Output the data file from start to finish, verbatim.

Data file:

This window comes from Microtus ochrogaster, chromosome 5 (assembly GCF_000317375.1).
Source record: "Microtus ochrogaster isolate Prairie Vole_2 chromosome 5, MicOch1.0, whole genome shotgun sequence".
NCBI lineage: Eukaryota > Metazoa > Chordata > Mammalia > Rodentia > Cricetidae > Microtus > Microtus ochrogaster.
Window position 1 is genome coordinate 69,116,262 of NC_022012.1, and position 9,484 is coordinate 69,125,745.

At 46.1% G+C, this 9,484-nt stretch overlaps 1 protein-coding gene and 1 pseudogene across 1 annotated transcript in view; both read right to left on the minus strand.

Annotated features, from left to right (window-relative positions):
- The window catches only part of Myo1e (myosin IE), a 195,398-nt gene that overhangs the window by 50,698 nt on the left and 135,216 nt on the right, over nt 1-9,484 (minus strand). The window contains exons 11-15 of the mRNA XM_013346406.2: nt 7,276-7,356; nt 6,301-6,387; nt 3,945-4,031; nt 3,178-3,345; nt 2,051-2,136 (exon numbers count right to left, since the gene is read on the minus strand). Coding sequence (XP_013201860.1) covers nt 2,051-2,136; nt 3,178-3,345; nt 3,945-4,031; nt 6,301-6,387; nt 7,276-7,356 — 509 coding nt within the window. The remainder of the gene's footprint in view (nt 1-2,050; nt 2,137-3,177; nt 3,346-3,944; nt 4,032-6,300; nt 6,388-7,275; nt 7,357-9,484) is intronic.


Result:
This window comes from Microtus ochrogaster, chromosome 5 (assembly GCF_000317375.1).
Source record: "Microtus ochrogaster isolate Prairie Vole_2 chromosome 5, MicOch1.0, whole genome shotgun sequence".
NCBI lineage: Eukaryota > Metazoa > Chordata > Mammalia > Rodentia > Cricetidae > Microtus > Microtus ochrogaster.
Window position 1 is genome coordinate 69,116,262 of NC_022012.1, and position 9,484 is coordinate 69,125,745.

At 46.1% G+C, this 9,484-nt stretch overlaps 1 protein-coding gene and 1 pseudogene across 1 annotated transcript in view; both read right to left on the minus strand.

Annotated features, from left to right (window-relative positions):
- The window catches only part of Myo1e (myosin IE), a 195,398-nt gene that overhangs the window by 50,698 nt on the left and 135,216 nt on the right, over nt 1-9,484 (minus strand). The window contains exons 11-15 of the mRNA XM_013346406.2: nt 7,276-7,356; nt 6,301-6,387; nt 3,945-4,031; nt 3,178-3,345; nt 2,051-2,136 (exon numbers count right to left, since the gene is read on the minus strand). Coding sequence (XP_013201860.1) covers nt 2,051-2,136; nt 3,178-3,345; nt 3,945-4,031; nt 6,301-6,387; nt 7,276-7,356 — 509 coding nt within the window. The remainder of the gene's footprint in view (nt 1-2,050; nt 2,137-3,177; nt 3,346-3,944; nt 4,032-6,300; nt 6,388-7,275; nt 7,357-9,484) is intronic.